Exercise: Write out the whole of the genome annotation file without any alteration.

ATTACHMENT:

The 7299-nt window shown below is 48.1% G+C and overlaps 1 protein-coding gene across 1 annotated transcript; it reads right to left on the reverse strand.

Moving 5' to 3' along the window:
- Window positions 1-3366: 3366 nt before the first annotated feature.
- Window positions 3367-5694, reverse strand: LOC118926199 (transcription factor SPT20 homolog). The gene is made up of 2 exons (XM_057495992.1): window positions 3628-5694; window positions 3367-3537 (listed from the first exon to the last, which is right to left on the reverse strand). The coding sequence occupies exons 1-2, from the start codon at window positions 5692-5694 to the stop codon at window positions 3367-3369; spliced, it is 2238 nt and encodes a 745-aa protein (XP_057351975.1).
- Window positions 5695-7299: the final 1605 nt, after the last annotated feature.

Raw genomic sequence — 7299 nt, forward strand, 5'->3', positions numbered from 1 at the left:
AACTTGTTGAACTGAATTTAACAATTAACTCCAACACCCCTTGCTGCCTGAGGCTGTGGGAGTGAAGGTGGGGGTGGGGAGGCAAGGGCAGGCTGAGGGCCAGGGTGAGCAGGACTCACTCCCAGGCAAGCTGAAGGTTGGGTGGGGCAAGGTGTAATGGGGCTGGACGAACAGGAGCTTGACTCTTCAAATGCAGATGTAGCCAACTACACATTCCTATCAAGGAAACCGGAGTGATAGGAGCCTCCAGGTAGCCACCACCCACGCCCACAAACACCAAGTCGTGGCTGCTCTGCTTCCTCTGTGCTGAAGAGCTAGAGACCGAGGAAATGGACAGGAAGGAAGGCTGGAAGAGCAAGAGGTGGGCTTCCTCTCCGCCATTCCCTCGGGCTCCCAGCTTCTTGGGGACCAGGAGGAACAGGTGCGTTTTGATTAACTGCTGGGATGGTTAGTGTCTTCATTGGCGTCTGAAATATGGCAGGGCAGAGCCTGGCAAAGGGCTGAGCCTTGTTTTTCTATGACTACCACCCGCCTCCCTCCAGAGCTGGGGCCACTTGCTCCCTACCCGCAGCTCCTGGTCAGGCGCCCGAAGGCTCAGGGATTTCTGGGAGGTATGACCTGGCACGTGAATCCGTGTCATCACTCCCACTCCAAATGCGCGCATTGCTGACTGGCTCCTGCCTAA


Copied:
The 7299-nt window shown below is 48.1% G+C and overlaps 1 protein-coding gene across 1 annotated transcript; it reads right to left on the reverse strand.

Moving 5' to 3' along the window:
- Window positions 1-3366: 3366 nt before the first annotated feature.
- Window positions 3367-5694, reverse strand: LOC118926199 (transcription factor SPT20 homolog). The gene is made up of 2 exons (XM_057495992.1): window positions 3628-5694; window positions 3367-3537 (listed from the first exon to the last, which is right to left on the reverse strand). The coding sequence occupies exons 1-2, from the start codon at window positions 5692-5694 to the stop codon at window positions 3367-3369; spliced, it is 2238 nt and encodes a 745-aa protein (XP_057351975.1).
- Window positions 5695-7299: the final 1605 nt, after the last annotated feature.

Raw genomic sequence — 7299 nt, forward strand, 5'->3', positions numbered from 1 at the left:
AACTTGTTGAACTGAATTTAACAATTAACTCCAACACCCCTTGCTGCCTGAGGCTGTGGGAGTGAAGGTGGGGGTGGGGAGGCAAGGGCAGGCTGAGGGCCAGGGTGAGCAGGACTCACTCCCAGGCAAGCTGAAGGTTGGGTGGGGCAAGGTGTAATGGGGCTGGACGAACAGGAGCTTGACTCTTCAAATGCAGATGTAGCCAACTACACATTCCTATCAAGGAAACCGGAGTGATAGGAGCCTCCAGGTAGCCACCACCCACGCCCACAAACACCAAGTCGTGGCTGCTCTGCTTCCTCTGTGCTGAAGAGCTAGAGACCGAGGAAATGGACAGGAAGGAAGGCTGGAAGAGCAAGAGGTGGGCTTCCTCTCCGCCATTCCCTCGGGCTCCCAGCTTCTTGGGGACCAGGAGGAACAGGTGCGTTTTGATTAACTGCTGGGATGGTTAGTGTCTTCATTGGCGTCTGAAATATGGCAGGGCAGAGCCTGGCAAAGGGCTGAGCCTTGTTTTTCTATGACTACCACCCGCCTCCCTCCAGAGCTGGGGCCACTTGCTCCCTACCCGCAGCTCCTGGTCAGGCGCCCGAAGGCTCAGGGATTTCTGGGAGGTATGACCTGGCACGTGAATCCGTGTCATCACTCCCACTCCAAATGCGCGCATTGCTGACTGGCTCCTGCCTAA